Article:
January 7, 2011

Saturday, 08 January 2011 08:58 Wayne Gustaveson

Jan 7, 2011


cooperwimmerStriped bass and a few shad are spending the winter in the backs of most canyons where bottom depth is between 45 and 70 feet. Shad are not abundant so stripers are more than eager to enjoy any shad that gets in range. These conditions are ideal for anglers to catch large numbers of stripers.


Schools are large and easy to see on the graph. My first choice is to drop spoons to the waiting fish. Spoons are good shad imitators and will often light the fire under a school.  Hook one striper and the others rise off the bottom in pursuit of the one with food in its mouth.  Stripers in search mood are very anxious to feed and will chase the next shad imitating spoon as soon as it is presented.  This week striper schools have been turning on and staying lit for hours at a time.  Catches of 100 stripers per boat have been reported in Bullfrog Bay and duplicated in Warm Creek near Wahweap.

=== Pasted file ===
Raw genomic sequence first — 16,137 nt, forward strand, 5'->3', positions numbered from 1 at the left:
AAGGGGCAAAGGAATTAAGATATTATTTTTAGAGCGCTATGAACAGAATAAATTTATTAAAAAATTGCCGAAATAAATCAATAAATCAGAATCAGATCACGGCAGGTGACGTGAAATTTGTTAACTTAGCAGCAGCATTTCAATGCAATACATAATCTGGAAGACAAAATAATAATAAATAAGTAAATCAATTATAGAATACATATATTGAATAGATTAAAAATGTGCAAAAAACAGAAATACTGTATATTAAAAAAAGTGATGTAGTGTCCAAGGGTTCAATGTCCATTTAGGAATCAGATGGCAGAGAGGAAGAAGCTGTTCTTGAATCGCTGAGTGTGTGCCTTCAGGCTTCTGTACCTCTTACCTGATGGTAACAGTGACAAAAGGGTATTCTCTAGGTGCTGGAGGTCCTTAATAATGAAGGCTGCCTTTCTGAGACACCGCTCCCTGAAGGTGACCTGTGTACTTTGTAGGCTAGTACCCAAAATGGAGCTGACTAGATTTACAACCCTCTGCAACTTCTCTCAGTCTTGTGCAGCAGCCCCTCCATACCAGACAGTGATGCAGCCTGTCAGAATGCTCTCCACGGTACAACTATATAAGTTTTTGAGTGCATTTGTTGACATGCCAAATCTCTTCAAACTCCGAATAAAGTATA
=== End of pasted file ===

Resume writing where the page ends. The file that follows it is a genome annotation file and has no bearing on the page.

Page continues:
Last week stripers were more likely to respond to bait fishing and copious chumming.  Find the school. Broadcast finely cut bait around the boat.   Then put a one-inch chunk of bait on a hook and start catching fish. It’s wise to chum a few more pieces of bait each time a fish is caught to keep the school interested and under the boat.


There are two layers of stripers residing in the 60 foot zone of the canyon. The 2-3 pound adults are on the bottom but will come to the surface when the school is excited.  Then they retreat back to the resting zone. The second layer is made up of yearling stripers feeding on plankton at 15-25 feet. The small ones are just as glad to see a shad swim by so they will respond to spoons or bait. Expect to catch both size classes in the same area.   Put the bait near bottom to catch a large fish or stop it short at 15 feet to catch 3 small ones.   


I am surprised to see stripers as active as they are right now as the water temperature has dropped into the high 40s.  But fishing is good and mid day weather is sunny and calm.


Last Updated on Tuesday, 11 January 2011 13:56